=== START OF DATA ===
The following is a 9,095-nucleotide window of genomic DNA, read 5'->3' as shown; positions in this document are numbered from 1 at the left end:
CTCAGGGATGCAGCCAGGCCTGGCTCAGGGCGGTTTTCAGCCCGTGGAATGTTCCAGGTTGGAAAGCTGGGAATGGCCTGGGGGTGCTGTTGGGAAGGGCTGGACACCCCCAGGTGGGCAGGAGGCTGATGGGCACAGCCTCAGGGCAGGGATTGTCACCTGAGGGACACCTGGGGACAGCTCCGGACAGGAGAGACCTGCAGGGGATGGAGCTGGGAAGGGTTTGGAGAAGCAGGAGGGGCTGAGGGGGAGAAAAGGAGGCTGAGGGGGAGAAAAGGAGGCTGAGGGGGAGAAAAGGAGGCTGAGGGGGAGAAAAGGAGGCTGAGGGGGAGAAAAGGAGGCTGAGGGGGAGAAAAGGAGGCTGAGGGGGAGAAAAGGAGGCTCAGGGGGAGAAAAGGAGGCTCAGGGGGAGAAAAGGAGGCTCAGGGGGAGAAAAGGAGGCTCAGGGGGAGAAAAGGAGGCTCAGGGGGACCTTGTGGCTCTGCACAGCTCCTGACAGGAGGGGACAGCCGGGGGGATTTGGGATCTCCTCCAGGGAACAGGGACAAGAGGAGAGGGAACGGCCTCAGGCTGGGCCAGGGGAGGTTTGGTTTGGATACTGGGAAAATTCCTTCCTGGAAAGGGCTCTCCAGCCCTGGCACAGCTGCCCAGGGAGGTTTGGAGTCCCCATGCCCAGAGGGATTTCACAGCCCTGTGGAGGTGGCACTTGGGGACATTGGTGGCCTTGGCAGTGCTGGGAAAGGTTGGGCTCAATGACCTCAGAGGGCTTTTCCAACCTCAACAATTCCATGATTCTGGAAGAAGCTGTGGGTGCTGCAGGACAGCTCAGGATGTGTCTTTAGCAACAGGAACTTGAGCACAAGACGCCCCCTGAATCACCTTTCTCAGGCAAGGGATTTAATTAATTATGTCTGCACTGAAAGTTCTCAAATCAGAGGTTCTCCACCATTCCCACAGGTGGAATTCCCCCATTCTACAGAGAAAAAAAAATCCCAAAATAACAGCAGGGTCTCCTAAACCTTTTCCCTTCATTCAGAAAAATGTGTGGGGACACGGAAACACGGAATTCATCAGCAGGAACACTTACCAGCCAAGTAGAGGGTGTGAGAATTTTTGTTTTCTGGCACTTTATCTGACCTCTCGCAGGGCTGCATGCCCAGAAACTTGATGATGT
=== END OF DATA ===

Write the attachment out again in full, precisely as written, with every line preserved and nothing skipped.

The following is a 9,095-nucleotide window of genomic DNA, read 5'->3' as shown; positions in this document are numbered from 1 at the left end:
CTCAGGGATGCAGCCAGGCCTGGCTCAGGGCGGTTTTCAGCCCGTGGAATGTTCCAGGTTGGAAAGCTGGGAATGGCCTGGGGGTGCTGTTGGGAAGGGCTGGACACCCCCAGGTGGGCAGGAGGCTGATGGGCACAGCCTCAGGGCAGGGATTGTCACCTGAGGGACACCTGGGGACAGCTCCGGACAGGAGAGACCTGCAGGGGATGGAGCTGGGAAGGGTTTGGAGAAGCAGGAGGGGCTGAGGGGGAGAAAAGGAGGCTGAGGGGGAGAAAAGGAGGCTGAGGGGGAGAAAAGGAGGCTGAGGGGGAGAAAAGGAGGCTGAGGGGGAGAAAAGGAGGCTGAGGGGGAGAAAAGGAGGCTGAGGGGGAGAAAAGGAGGCTCAGGGGGAGAAAAGGAGGCTCAGGGGGAGAAAAGGAGGCTCAGGGGGAGAAAAGGAGGCTCAGGGGGAGAAAAGGAGGCTCAGGGGGACCTTGTGGCTCTGCACAGCTCCTGACAGGAGGGGACAGCCGGGGGGATTTGGGATCTCCTCCAGGGAACAGGGACAAGAGGAGAGGGAACGGCCTCAGGCTGGGCCAGGGGAGGTTTGGTTTGGATACTGGGAAAATTCCTTCCTGGAAAGGGCTCTCCAGCCCTGGCACAGCTGCCCAGGGAGGTTTGGAGTCCCCATGCCCAGAGGGATTTCACAGCCCTGTGGAGGTGGCACTTGGGGACATTGGTGGCCTTGGCAGTGCTGGGAAAGGTTGGGCTCAATGACCTCAGAGGGCTTTTCCAACCTCAACAATTCCATGATTCTGGAAGAAGCTGTGGGTGCTGCAGGACAGCTCAGGATGTGTCTTTAGCAACAGGAACTTGAGCACAAGACGCCCCCTGAATCACCTTTCTCAGGCAAGGGATTTAATTAATTATGTCTGCACTGAAAGTTCTCAAATCAGAGGTTCTCCACCATTCCCACAGGTGGAATTCCCCCATTCTACAGAGAAAAAAAAATCCCAAAATAACAGCAGGGTCTCCTAAACCTTTTCCCTTCATTCAGAAAAATGTGTGGGGACACGGAAACACGGAATTCATCAGCAGGAACACTTACCAGCCAAGTAGAGGGTGTGAGAATTTTTGTTTTCTGGCACTTTATCTGACCTCTCGCAGGGCTGCATGCCCAGAAACTTGATGATGT